No matter what Washington or the media claim, bull markets cannot be sustained if the economy is faltering. Neither can a bear market suddenly become a new bull market, with a “V” bottom (media-speak) while economic indicators are getting weaker:
1. The most important indicator that a downturn still has a long way to go is when investor sentiment is still bullish while the underlying economic structure continues to weaken.
2. Price earnings ratios. In recent years, even rational analysts have puzzled over why they no longer seem to “work.” This is all part of the separation of stocks from the values of the companies they represent.
Yale professor Robert Shiller points out that, since 1870, price earnings ratios for big companies have averaged just under 13 for a yield of 7.75%. In late 2001, that ratio was between 25 and 35, for a yield of about 2–4%, depending which biased source you read.
To return to a more traditional price earnings ratio, the DJIA would have to fall to at least 5000.
3. The Federal Reserve. Fed action has been the most closely watched indicator in the last 5 years. But, with the most aggressive rate reductions in history, driving US interest rates down to a level not seen since the 1960s and with no result, it is increasingly clear that when the US economy goes south, there is little government can do to stop it.
4. Consumer and Investor Confidence. There is always an abundance of confidence in the future of business and the market, at peaks. Even after markets turn down, as long as that confidence remains high the bear market has further to go.
Markets traditionally turn around on low volume in the middle of widespread gloom about the future. Those who buy at the very beginning of major bull markets or sell at the beginning of bear markets are regarded as equally unhinged.
5. Gold. In times of uncertainty, the interest in gold and gold shares picks up.
6. Real Estate. It is normal for real estate prices to rise with stock market prices. There is usually a lot of public speculation in real estate at bull market tops. Whether real estate turns down in a bear market depends on how much inflation there is.
In inflationary bear markets, real estate is seen as a haven and prices rise. In bear markets where inflation is low and the currency firm, real estate prices will usually stay firm in the early stages, but will decline as the bear market deepens.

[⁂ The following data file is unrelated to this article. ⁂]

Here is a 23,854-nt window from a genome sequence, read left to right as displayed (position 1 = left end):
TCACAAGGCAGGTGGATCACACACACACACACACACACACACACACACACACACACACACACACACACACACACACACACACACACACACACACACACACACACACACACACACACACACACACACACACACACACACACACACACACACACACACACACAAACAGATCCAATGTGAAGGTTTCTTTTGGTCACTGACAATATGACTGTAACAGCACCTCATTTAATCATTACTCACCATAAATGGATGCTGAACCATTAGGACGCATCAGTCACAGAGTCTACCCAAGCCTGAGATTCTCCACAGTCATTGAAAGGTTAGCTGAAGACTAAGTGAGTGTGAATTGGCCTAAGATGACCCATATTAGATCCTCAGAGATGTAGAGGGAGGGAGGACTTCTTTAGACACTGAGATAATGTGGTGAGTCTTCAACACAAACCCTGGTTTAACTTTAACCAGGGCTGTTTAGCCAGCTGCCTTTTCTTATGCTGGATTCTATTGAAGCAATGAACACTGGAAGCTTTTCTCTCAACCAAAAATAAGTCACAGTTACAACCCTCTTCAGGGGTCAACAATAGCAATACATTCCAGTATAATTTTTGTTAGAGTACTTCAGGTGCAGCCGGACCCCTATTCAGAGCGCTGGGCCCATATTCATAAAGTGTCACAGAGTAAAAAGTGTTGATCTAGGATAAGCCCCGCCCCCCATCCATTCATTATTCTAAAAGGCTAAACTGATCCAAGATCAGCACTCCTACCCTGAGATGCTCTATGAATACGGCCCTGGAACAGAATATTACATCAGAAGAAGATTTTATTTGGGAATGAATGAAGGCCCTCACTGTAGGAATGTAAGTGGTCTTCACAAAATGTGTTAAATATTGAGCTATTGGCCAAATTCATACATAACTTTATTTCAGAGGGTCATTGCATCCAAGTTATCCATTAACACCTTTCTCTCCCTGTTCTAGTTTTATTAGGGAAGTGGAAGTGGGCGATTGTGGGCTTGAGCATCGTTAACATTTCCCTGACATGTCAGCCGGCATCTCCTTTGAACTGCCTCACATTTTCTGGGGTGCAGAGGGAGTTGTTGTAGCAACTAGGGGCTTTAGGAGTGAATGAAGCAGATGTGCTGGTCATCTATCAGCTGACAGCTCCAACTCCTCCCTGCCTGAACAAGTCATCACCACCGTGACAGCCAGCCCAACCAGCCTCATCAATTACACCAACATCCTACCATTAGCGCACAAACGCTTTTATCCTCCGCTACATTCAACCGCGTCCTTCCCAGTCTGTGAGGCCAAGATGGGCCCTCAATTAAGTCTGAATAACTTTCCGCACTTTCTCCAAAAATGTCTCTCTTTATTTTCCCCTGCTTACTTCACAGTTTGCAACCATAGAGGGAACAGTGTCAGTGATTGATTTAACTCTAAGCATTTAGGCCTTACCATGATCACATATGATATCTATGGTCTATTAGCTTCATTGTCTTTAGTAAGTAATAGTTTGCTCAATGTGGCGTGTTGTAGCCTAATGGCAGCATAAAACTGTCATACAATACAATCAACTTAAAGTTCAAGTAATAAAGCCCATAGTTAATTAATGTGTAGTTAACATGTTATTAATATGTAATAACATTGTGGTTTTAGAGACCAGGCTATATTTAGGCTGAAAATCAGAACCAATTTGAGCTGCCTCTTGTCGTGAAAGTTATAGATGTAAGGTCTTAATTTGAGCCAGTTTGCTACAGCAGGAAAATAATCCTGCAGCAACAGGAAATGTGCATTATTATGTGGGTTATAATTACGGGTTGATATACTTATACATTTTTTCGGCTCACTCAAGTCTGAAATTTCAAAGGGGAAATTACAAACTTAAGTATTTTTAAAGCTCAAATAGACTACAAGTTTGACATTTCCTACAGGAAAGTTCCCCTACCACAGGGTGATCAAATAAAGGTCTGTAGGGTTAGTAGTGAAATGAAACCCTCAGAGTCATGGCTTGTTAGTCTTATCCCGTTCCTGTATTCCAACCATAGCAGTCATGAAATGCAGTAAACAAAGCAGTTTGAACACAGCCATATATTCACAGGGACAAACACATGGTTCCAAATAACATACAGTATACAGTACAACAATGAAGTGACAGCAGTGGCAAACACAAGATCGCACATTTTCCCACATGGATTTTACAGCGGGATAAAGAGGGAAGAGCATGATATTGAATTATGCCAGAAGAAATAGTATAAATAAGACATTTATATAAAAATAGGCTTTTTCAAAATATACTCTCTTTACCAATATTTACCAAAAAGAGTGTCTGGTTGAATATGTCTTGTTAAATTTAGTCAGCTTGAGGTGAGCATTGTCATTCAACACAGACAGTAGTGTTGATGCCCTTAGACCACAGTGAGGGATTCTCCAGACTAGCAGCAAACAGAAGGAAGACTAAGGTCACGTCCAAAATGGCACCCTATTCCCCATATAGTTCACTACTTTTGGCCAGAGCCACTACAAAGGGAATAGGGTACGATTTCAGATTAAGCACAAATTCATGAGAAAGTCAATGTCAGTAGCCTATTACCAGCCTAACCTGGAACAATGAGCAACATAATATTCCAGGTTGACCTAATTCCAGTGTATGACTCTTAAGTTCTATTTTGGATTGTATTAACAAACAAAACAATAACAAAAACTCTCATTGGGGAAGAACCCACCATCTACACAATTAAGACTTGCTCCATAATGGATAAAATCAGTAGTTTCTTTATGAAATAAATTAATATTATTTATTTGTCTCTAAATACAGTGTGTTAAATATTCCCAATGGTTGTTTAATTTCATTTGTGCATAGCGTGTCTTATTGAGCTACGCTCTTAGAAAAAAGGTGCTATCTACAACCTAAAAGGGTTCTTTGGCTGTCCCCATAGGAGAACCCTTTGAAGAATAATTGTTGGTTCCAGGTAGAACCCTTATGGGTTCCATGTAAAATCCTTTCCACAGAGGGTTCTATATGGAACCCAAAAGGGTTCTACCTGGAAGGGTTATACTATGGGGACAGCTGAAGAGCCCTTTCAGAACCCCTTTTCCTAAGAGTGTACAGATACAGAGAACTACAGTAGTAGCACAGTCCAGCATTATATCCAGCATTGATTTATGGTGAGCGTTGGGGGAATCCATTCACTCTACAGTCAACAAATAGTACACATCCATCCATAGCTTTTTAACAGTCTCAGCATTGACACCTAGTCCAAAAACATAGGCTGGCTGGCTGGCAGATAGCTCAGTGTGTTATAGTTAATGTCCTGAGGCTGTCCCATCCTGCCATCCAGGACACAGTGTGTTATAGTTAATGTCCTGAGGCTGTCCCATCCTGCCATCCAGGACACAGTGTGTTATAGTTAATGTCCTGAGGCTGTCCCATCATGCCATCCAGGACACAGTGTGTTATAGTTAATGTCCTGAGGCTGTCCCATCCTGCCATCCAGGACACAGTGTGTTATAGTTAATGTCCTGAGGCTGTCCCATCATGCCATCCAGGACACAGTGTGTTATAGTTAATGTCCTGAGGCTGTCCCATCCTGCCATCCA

7. Stock market action. At tops, there is what is commonly classified as “churning” (i.e., high volume but not much change in prices, or great irregularity in prices [some up sharply, some down sharply], plus a lot of volatility day to day).
8. Unanimity of bullish forecasts. Business leaders, brokers, advisory services, columnists and broadcasters are, in the main, bullish. Any downturn is dismissed as temporary.
9. Sharp rise in debt. At the top of a bull market, the pervasive mood is that one can make a profit in markets, without risk. Consumer debt, household debt service payments, losses by credit card issuers, bankruptcy filings and mortgage delinquencies all rise sharply.
This list is not complete and, with government playing an ever bigger role in our financial and economic lives, this list changes constantly. But we offer this list to stimulate your own thinking, as an antidote to the pap coming from the media and government trying to convince you that if you just buy and hold, consume like crazy, and put your trust in government, the economy will roll as it did in the 1990s.
We encourage you to be ever mindful of how free markets work, and that the basis of prosperity is responsible citizens willing to assume risk, who never lose sight of the fact that all monetary decisions involve risk. Our system relies on solvent citizens who are self-reliant, not on government’s ability to manipulate interest rates or create “stimulus packages.”
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